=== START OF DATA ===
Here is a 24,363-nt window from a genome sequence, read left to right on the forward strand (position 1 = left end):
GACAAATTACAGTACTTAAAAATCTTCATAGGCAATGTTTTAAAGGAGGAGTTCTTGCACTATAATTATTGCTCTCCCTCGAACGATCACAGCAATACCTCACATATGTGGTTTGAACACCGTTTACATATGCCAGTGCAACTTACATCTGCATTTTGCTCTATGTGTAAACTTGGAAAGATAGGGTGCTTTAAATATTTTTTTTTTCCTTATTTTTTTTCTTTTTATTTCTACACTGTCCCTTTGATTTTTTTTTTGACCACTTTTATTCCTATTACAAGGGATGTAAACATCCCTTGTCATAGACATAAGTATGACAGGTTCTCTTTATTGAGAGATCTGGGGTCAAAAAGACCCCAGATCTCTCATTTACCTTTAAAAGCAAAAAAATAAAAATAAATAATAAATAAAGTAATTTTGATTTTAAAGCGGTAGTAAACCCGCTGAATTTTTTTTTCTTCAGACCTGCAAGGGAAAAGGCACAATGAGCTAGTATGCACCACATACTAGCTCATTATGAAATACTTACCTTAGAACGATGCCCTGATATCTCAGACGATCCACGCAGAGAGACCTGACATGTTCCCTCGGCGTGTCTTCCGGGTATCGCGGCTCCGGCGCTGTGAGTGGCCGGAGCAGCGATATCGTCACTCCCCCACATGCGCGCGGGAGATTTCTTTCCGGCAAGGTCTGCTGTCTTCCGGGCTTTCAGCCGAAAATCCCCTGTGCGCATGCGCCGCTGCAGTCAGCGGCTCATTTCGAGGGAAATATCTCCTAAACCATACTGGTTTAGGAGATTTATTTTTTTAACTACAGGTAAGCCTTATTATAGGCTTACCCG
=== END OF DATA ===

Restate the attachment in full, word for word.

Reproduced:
Here is a 24,363-nt window from a genome sequence, read left to right on the forward strand (position 1 = left end):
GACAAATTACAGTACTTAAAAATCTTCATAGGCAATGTTTTAAAGGAGGAGTTCTTGCACTATAATTATTGCTCTCCCTCGAACGATCACAGCAATACCTCACATATGTGGTTTGAACACCGTTTACATATGCCAGTGCAACTTACATCTGCATTTTGCTCTATGTGTAAACTTGGAAAGATAGGGTGCTTTAAATATTTTTTTTTTCCTTATTTTTTTTCTTTTTATTTCTACACTGTCCCTTTGATTTTTTTTTTGACCACTTTTATTCCTATTACAAGGGATGTAAACATCCCTTGTCATAGACATAAGTATGACAGGTTCTCTTTATTGAGAGATCTGGGGTCAAAAAGACCCCAGATCTCTCATTTACCTTTAAAAGCAAAAAAATAAAAATAAATAATAAATAAAGTAATTTTGATTTTAAAGCGGTAGTAAACCCGCTGAATTTTTTTTTCTTCAGACCTGCAAGGGAAAAGGCACAATGAGCTAGTATGCACCACATACTAGCTCATTATGAAATACTTACCTTAGAACGATGCCCTGATATCTCAGACGATCCACGCAGAGAGACCTGACATGTTCCCTCGGCGTGTCTTCCGGGTATCGCGGCTCCGGCGCTGTGAGTGGCCGGAGCAGCGATATCGTCACTCCCCCACATGCGCGCGGGAGATTTCTTTCCGGCAAGGTCTGCTGTCTTCCGGGCTTTCAGCCGAAAATCCCCTGTGCGCATGCGCCGCTGCAGTCAGCGGCTCATTTCGAGGGAAATATCTCCTAAACCATACTGGTTTAGGAGATTTATTTTTTTAACTACAGGTAAGCCTTATTATAGGCTTACCCG